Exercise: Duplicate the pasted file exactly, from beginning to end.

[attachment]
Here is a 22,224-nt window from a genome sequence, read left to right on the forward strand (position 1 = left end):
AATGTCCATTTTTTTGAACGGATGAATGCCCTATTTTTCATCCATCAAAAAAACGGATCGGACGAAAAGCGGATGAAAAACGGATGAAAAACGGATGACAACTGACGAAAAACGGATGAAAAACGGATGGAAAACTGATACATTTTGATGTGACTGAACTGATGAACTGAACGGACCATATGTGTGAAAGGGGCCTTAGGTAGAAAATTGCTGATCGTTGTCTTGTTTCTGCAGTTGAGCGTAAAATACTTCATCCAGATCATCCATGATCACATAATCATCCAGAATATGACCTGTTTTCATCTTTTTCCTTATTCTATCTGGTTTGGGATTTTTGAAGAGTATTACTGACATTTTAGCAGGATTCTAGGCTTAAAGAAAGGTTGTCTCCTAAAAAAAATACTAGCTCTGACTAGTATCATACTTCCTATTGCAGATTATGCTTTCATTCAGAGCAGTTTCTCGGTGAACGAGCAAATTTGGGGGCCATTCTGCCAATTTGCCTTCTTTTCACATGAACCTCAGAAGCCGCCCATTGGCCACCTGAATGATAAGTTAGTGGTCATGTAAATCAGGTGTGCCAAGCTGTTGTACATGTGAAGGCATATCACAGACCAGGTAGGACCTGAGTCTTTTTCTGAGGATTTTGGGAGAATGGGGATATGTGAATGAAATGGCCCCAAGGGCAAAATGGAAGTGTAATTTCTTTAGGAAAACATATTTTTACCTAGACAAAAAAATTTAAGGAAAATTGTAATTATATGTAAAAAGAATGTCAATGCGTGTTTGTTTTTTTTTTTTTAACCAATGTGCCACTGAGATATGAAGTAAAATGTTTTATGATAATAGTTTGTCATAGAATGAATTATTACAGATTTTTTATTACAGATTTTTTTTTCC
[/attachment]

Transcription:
Here is a 22,224-nt window from a genome sequence, read left to right on the forward strand (position 1 = left end):
AATGTCCATTTTTTTGAACGGATGAATGCCCTATTTTTCATCCATCAAAAAAACGGATCGGACGAAAAGCGGATGAAAAACGGATGAAAAACGGATGACAACTGACGAAAAACGGATGAAAAACGGATGGAAAACTGATACATTTTGATGTGACTGAACTGATGAACTGAACGGACCATATGTGTGAAAGGGGCCTTAGGTAGAAAATTGCTGATCGTTGTCTTGTTTCTGCAGTTGAGCGTAAAATACTTCATCCAGATCATCCATGATCACATAATCATCCAGAATATGACCTGTTTTCATCTTTTTCCTTATTCTATCTGGTTTGGGATTTTTGAAGAGTATTACTGACATTTTAGCAGGATTCTAGGCTTAAAGAAAGGTTGTCTCCTAAAAAAAATACTAGCTCTGACTAGTATCATACTTCCTATTGCAGATTATGCTTTCATTCAGAGCAGTTTCTCGGTGAACGAGCAAATTTGGGGGCCATTCTGCCAATTTGCCTTCTTTTCACATGAACCTCAGAAGCCGCCCATTGGCCACCTGAATGATAAGTTAGTGGTCATGTAAATCAGGTGTGCCAAGCTGTTGTACATGTGAAGGCATATCACAGACCAGGTAGGACCTGAGTCTTTTTCTGAGGATTTTGGGAGAATGGGGATATGTGAATGAAATGGCCCCAAGGGCAAAATGGAAGTGTAATTTCTTTAGGAAAACATATTTTTACCTAGACAAAAAAATTTAAGGAAAATTGTAATTATATGTAAAAAGAATGTCAATGCGTGTTTGTTTTTTTTTTTTTAACCAATGTGCCACTGAGATATGAAGTAAAATGTTTTATGATAATAGTTTGTCATAGAATGAATTATTACAGATTTTTTATTACAGATTTTTTTTTCC